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Economists who have watched job losses mount over the past two years claim the horizon is ominously darkening for the twin industries, which lost 18,200 seasonally adjusted jobs in July alone, according to the Labor Department’s employment report released Friday.
It is one of the largest one-month drops in employment on record and does not even take into account the bankruptcy filing and liquidation of Pillowtex, the Kannapolis, N.C.-based home furnishings manufacturer that said last week it would close all of its U.S. plants and lay off 6,450 workers.
The Labor Department recently revised the index and divided up some of the textile and apparel job categories. On top of the staggering one-month loss in July, Labor’s revised June employment numbers showed an additional net combined loss of 9,100 jobs, bringing the total losses in the month 14,500. Factoring in the losses in July, the total apparel and textile employment stood at 745, 900.
Industry experts have long theorized that a critical mass of jobs would be reached and the job-loss rate would be halted. But economic conditions and trade policy are threatening to wipe out domestic employment in the sector altogether.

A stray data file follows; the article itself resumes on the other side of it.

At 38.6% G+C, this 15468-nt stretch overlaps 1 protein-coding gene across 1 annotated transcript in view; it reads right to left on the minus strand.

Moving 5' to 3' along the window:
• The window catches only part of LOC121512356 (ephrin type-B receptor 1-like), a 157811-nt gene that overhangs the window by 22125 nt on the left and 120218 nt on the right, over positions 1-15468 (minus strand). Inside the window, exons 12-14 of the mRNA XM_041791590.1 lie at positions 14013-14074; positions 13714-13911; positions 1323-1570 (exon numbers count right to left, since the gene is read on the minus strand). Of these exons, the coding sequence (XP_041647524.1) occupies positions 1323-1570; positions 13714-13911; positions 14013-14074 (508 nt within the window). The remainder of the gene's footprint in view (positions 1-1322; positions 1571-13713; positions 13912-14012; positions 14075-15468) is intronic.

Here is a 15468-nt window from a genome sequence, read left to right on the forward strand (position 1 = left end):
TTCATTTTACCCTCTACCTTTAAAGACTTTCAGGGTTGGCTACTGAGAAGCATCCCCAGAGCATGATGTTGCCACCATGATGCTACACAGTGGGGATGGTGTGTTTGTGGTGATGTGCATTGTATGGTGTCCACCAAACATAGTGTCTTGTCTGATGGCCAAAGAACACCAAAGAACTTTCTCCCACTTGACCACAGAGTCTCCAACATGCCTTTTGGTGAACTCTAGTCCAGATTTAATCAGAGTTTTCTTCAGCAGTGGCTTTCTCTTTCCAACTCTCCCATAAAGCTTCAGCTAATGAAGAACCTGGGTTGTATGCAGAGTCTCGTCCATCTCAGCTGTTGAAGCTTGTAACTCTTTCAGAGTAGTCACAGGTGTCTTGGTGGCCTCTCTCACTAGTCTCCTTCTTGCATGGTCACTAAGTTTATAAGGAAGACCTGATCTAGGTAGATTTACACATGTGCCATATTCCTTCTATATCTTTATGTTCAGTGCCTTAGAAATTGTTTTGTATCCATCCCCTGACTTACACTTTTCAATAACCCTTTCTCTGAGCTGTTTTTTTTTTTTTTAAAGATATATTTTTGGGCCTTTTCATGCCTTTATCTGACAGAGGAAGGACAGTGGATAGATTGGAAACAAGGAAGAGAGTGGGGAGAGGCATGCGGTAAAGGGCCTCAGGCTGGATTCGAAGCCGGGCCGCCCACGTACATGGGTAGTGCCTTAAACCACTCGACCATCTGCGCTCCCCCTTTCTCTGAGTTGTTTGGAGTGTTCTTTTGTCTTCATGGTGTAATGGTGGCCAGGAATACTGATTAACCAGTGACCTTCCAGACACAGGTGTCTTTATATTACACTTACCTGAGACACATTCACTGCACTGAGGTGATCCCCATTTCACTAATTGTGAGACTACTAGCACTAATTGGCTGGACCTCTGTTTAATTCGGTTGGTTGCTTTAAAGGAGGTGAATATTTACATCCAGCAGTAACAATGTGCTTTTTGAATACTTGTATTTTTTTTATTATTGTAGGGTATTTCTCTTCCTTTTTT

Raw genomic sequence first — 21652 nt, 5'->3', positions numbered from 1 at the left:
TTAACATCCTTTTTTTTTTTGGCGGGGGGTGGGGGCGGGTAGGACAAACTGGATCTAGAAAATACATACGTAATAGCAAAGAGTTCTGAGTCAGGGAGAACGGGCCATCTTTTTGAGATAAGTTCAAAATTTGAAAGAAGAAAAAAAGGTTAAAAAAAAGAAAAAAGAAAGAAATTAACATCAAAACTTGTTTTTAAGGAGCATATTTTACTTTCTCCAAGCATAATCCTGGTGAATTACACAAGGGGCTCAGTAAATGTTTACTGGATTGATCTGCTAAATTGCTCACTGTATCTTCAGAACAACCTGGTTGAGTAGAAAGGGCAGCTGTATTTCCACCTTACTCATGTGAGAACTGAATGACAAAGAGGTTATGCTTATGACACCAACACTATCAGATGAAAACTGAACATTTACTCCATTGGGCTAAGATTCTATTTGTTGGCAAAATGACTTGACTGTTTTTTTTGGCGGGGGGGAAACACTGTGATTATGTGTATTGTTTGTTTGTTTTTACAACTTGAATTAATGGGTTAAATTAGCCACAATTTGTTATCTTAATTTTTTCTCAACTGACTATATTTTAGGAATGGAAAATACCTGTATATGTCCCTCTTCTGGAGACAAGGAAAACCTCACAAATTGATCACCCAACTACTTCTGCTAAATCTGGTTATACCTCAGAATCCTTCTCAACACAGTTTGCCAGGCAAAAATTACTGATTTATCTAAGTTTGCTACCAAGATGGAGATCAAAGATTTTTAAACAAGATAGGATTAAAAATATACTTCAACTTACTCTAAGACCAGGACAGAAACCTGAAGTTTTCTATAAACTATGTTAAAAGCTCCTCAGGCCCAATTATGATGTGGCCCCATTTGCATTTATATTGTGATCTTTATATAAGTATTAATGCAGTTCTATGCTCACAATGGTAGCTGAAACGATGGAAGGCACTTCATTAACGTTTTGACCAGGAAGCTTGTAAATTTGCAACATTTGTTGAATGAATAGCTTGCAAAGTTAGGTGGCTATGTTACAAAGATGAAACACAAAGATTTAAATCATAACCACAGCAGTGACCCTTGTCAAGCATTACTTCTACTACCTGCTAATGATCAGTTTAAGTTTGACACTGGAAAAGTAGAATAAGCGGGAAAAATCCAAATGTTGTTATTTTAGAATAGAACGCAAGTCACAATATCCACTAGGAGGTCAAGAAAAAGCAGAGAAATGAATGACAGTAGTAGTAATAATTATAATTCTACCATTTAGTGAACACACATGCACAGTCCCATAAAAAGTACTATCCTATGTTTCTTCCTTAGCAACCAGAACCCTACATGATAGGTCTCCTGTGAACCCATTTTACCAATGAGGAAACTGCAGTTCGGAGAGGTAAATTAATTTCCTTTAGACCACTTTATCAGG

Apparel employment plunged by 9,300 seasonally adjusted jobs to 297,500 workers in July. Compared with July 2002, apparel employers slashed 60,400 workers from payrolls on a seasonally adjusted basis.
The textile mill category lost 6,900 jobs in July against June to employ 262,800 people, while textile mill products lost 2,000 jobs to employ 185,600 workers. The two combined now employ 448,400. Compared with July 2002, textile mills lost 31,400 jobs and textile mill products lost 10,500 jobs.
Such dramatic losses over time have mobilized domestic textile groups, which blame the losses primarily on imports from China. A group of 14 textile and fiber associations filed four petitions last month seeking to stem apparel and textile imports from China by instituting quotas under a special contingency deal allowing the world’s most-populated nation to join the World Trade Organization.
The U.S. government has 15 business days to make sure the petitions are valid and has not yet ruled. That will be followed by 30 days for public comment and another 60 days for a final determination.